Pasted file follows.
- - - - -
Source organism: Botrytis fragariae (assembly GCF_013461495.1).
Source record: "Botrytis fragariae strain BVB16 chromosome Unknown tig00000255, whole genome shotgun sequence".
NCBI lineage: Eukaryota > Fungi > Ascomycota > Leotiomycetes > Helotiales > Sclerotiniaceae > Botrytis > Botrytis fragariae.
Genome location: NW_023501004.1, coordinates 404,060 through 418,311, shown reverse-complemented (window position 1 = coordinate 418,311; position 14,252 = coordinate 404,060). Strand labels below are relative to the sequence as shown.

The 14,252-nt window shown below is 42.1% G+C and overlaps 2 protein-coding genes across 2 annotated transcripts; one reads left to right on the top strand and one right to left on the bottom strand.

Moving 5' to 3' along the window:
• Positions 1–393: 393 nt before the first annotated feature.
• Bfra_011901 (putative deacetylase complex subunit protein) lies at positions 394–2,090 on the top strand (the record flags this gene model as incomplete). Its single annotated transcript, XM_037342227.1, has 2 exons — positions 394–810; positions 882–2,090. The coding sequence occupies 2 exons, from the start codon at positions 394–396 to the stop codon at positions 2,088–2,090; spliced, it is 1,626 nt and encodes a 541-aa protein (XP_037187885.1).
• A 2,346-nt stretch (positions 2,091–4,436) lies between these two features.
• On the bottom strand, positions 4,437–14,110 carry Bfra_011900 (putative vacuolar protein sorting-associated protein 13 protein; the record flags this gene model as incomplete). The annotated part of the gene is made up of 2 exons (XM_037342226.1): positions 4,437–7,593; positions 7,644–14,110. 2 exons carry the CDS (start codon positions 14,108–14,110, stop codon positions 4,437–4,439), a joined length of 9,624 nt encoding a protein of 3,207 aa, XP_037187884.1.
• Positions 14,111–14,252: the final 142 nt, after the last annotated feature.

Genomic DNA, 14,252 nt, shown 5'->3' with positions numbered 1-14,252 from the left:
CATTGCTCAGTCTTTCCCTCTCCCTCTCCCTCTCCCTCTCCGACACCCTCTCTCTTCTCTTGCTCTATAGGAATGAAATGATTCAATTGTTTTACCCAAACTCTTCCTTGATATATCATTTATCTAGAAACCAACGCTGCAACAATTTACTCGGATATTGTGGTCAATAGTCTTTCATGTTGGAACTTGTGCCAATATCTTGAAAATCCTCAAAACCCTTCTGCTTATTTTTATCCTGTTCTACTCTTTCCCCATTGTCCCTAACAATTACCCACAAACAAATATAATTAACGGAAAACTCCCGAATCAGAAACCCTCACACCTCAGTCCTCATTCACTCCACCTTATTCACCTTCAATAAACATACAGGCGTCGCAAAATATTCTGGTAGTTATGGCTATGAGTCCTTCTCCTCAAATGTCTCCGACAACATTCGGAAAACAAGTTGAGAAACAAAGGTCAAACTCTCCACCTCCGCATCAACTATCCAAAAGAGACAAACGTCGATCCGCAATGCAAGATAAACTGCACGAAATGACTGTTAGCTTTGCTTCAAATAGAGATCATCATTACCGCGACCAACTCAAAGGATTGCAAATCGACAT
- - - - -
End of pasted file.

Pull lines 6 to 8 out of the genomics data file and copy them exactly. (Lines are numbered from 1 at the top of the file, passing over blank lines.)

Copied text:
Moving 5' to 3' along the window:
• Positions 1–393: 393 nt before the first annotated feature.
• Bfra_011901 (putative deacetylase complex subunit protein) lies at positions 394–2,090 on the top strand (the record flags this gene model as incomplete). Its single annotated transcript, XM_037342227.1, has 2 exons — positions 394–810; positions 882–2,090. The coding sequence occupies 2 exons, from the start codon at positions 394–396 to the stop codon at positions 2,088–2,090; spliced, it is 1,626 nt and encodes a 541-aa protein (XP_037187885.1).